Alright, so I have a more lengthy story about the baseboards & how we decided on what were were going to do…. but in the name of finally revealing what the kitchen looks like (mostly finished), I thought I’d go ahead and talk about the minuscule amount of baseboards for the kitchen.
Here’s a close up of the baseboard measurement plan for the main floor of our house. The two rooms here are the kitchen (left) and foyer (right). Since we have door openings without any moulding, our baseboards flow from one room to the other – making them like one continuous line. When we did the kitchen, we also installed some baseboards on the left side of the foyer as well – we continued until a natural stopping point. Strictly for the kitchen though, we were looking at roughly ~174 inches (or 14.5 ft.).
Pulling off the wallpaper was really hard on this one wall… this is an example of where our mudding/patching skills were at the very beginning of the project. I will say that you really can’t tell that it looks this bad in person. This photo just amplifies the imperfection.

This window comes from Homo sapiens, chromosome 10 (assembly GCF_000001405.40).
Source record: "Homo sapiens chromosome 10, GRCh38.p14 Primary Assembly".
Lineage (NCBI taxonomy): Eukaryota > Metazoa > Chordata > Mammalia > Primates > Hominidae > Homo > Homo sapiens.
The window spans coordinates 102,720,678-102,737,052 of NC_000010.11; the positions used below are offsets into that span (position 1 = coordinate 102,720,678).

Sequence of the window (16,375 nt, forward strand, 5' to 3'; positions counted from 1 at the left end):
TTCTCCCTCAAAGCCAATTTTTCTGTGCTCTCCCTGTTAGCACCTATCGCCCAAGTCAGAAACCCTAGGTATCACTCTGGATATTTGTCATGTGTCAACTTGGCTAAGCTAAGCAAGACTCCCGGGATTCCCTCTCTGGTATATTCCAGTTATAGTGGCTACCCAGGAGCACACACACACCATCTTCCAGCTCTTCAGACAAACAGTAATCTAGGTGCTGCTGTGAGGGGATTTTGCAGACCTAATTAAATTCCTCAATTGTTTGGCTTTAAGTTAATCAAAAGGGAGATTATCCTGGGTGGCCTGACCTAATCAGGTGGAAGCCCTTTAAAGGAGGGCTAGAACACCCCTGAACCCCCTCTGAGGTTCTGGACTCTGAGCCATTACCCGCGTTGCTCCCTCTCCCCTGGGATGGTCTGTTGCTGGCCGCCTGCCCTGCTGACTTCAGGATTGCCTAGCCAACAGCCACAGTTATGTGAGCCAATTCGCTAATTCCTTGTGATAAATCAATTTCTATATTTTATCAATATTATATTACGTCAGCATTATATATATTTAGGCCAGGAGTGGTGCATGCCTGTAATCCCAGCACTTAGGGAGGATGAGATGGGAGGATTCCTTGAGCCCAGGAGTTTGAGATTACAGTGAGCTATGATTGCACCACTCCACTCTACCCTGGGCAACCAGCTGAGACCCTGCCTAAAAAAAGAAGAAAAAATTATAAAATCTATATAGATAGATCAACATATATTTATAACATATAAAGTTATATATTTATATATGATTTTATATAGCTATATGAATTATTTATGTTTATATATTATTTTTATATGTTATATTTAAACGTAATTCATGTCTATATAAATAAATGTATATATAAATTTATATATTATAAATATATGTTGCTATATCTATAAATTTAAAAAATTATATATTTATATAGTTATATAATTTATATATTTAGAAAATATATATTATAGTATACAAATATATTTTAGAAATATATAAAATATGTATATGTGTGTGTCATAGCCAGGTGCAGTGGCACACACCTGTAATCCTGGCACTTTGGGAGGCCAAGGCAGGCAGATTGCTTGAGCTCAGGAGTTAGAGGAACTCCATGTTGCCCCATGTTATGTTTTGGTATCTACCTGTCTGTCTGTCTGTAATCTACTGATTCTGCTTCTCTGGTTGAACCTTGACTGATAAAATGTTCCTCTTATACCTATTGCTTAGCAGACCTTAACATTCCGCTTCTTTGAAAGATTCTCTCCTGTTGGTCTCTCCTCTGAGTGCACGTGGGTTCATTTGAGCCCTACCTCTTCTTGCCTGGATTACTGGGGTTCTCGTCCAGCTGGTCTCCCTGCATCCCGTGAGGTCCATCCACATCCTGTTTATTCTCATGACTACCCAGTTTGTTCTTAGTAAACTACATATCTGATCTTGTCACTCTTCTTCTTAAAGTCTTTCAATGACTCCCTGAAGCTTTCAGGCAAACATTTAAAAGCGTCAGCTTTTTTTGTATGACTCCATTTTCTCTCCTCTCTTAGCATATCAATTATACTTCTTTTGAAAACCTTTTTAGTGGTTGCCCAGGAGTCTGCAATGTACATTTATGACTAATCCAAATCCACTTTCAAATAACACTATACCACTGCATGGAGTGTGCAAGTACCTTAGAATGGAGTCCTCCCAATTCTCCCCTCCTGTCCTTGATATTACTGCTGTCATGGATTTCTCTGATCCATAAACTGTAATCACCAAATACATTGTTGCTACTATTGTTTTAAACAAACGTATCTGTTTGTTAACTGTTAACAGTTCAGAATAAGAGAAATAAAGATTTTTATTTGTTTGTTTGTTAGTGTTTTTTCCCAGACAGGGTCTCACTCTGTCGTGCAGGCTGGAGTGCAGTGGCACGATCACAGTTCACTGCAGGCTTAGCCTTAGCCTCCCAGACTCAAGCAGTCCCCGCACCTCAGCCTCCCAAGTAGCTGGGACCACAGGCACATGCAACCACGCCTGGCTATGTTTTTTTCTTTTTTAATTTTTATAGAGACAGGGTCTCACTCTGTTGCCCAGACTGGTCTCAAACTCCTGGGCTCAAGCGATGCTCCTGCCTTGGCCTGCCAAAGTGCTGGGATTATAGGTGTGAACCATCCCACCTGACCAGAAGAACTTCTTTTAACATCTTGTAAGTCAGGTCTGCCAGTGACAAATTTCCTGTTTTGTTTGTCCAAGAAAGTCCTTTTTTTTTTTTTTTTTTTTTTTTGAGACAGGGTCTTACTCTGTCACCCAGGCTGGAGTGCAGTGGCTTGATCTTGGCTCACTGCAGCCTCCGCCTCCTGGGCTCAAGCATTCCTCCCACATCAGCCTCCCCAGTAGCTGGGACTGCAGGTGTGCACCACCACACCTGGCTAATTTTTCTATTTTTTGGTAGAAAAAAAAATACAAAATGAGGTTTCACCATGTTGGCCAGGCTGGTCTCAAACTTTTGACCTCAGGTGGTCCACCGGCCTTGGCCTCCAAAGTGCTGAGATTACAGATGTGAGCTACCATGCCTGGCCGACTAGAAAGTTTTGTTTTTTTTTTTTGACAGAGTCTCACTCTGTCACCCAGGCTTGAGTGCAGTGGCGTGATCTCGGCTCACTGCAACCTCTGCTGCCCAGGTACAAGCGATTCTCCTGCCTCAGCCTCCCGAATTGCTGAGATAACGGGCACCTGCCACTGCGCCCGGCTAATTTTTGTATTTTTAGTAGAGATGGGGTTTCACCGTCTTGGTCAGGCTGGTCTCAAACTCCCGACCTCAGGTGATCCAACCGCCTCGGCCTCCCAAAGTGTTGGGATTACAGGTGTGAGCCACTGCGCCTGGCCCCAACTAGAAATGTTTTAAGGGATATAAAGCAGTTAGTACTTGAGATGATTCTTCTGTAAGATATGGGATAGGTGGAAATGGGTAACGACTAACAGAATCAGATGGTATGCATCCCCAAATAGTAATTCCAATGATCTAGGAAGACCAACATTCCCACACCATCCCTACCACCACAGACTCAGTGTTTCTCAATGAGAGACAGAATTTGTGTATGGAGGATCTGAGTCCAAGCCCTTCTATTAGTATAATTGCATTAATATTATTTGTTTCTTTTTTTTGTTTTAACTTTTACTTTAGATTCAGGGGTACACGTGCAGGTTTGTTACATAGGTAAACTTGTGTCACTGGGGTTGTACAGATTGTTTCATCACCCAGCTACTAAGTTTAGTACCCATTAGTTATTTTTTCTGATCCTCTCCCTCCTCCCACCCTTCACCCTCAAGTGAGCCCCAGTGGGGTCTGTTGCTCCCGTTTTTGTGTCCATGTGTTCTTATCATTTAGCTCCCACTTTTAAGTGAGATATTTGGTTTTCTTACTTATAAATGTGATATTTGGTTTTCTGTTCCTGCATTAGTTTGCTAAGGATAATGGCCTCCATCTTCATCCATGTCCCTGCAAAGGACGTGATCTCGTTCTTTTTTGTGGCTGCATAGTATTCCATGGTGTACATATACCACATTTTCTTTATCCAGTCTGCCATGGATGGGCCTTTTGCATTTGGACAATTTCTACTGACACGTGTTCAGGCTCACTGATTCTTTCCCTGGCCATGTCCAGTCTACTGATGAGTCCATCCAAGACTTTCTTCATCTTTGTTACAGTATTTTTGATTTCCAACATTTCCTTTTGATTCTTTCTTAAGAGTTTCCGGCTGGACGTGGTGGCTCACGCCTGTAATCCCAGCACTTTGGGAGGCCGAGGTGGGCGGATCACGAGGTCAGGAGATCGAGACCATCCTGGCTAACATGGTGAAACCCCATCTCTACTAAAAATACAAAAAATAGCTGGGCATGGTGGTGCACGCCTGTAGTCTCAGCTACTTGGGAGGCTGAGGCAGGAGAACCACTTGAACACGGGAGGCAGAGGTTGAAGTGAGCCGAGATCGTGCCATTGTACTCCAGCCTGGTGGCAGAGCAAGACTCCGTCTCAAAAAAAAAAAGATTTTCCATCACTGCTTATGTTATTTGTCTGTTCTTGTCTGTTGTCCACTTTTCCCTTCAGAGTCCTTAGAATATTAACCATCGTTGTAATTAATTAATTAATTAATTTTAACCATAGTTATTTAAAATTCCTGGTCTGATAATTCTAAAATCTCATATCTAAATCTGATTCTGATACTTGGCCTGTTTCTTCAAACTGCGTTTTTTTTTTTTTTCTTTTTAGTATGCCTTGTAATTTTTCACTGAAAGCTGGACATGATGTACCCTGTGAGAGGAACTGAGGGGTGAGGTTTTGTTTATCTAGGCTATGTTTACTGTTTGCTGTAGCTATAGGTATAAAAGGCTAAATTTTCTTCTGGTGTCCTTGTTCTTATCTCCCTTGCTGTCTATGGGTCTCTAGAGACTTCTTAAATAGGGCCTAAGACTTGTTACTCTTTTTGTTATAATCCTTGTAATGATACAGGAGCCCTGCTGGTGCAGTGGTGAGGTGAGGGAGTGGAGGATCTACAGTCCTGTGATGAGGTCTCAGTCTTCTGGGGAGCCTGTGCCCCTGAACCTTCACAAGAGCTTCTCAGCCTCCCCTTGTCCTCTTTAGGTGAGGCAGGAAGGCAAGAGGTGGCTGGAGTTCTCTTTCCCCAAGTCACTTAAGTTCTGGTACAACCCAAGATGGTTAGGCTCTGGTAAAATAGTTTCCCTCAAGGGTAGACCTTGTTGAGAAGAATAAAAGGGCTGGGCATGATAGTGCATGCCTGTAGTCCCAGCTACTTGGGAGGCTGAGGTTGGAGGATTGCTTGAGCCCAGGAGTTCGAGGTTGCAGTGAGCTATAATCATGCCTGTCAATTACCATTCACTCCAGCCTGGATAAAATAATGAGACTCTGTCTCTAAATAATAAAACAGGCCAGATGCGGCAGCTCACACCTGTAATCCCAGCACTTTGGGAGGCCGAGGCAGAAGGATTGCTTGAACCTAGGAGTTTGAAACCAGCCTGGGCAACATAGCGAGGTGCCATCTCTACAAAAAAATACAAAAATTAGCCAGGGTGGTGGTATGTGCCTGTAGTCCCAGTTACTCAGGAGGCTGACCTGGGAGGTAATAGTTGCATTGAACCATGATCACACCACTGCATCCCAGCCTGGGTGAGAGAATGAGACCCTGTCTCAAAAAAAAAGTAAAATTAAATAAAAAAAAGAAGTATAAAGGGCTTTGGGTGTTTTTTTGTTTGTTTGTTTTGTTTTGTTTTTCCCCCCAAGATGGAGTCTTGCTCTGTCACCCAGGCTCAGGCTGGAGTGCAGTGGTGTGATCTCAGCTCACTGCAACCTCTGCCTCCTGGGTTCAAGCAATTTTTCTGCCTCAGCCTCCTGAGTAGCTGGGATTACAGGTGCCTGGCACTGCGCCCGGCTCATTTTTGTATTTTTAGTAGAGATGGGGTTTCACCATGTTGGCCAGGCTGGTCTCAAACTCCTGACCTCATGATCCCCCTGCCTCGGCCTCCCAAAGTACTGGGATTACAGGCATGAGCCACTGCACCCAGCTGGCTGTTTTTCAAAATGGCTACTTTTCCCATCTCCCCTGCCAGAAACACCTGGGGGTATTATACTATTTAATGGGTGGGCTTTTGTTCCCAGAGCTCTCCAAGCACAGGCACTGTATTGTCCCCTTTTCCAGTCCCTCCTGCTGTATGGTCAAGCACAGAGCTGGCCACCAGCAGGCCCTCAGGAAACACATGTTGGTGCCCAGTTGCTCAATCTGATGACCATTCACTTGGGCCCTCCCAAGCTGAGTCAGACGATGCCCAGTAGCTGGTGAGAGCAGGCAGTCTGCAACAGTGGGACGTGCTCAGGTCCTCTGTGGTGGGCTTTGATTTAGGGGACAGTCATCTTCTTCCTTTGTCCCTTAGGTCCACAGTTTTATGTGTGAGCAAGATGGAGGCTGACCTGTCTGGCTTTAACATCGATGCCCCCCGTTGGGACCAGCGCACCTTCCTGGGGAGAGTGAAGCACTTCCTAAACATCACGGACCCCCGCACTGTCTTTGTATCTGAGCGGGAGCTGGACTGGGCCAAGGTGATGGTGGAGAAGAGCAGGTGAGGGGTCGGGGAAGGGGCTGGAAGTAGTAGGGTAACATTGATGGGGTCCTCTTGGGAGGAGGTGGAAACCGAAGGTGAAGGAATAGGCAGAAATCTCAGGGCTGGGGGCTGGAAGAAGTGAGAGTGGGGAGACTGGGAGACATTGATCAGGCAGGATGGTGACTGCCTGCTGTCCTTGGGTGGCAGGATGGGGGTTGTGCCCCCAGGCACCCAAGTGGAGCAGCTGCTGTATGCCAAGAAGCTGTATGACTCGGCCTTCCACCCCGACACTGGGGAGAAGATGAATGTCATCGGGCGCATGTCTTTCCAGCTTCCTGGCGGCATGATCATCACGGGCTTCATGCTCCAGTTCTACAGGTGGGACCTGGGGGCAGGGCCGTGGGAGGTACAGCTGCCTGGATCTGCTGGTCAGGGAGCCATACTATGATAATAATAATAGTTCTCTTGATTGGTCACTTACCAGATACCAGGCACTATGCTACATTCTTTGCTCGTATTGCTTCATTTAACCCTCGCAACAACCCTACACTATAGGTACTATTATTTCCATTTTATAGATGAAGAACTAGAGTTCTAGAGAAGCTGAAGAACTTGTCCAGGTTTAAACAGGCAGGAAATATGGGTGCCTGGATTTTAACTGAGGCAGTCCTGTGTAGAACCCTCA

I used this teeny tiny foam roller to paint the boards… later, (when putting in more baseboards) I purchased a slightly-larger, not-foam roller that was much better. The tiny rollers are great for the edges.
We used our nail gun to install the baseboard and filled the holes with wood putty. After the putty dried, I sanded and did a few coats of paint on those areas – I then did one light coat with the tiny roller over the whole surface of the baseboard to even things out.
Like I did with the kitchen backsplash, I caulked the space between the tape, scraped off the excess with a dowel, and carefully removed the tape.
We did this small section of baseboard and waited a while before installing any more in the rest of the house. (We had other projects to attend to before the baseboard could be installed).
You would think that there isn’t much to the project: prep the boards, measure, cut, install, et cetera… but there is a little bit of figuring out flow and how to approach the project in sections. Initially, I had the preprimed boards sanded/cleaned up & completely painted (with multiple coats of paint) before we cut them to length. I found out that I could have had them 80% painted because I needed to paint them again anyway – after they were installed. Also, with any painting project, there is “dry time” involved that extends the overall timeline. After we installed the boards we weren’t done: we patched nail holes & waited to dry… painted & waited to dry… taped and applied caulk – all while keeping a curious kitty at bay!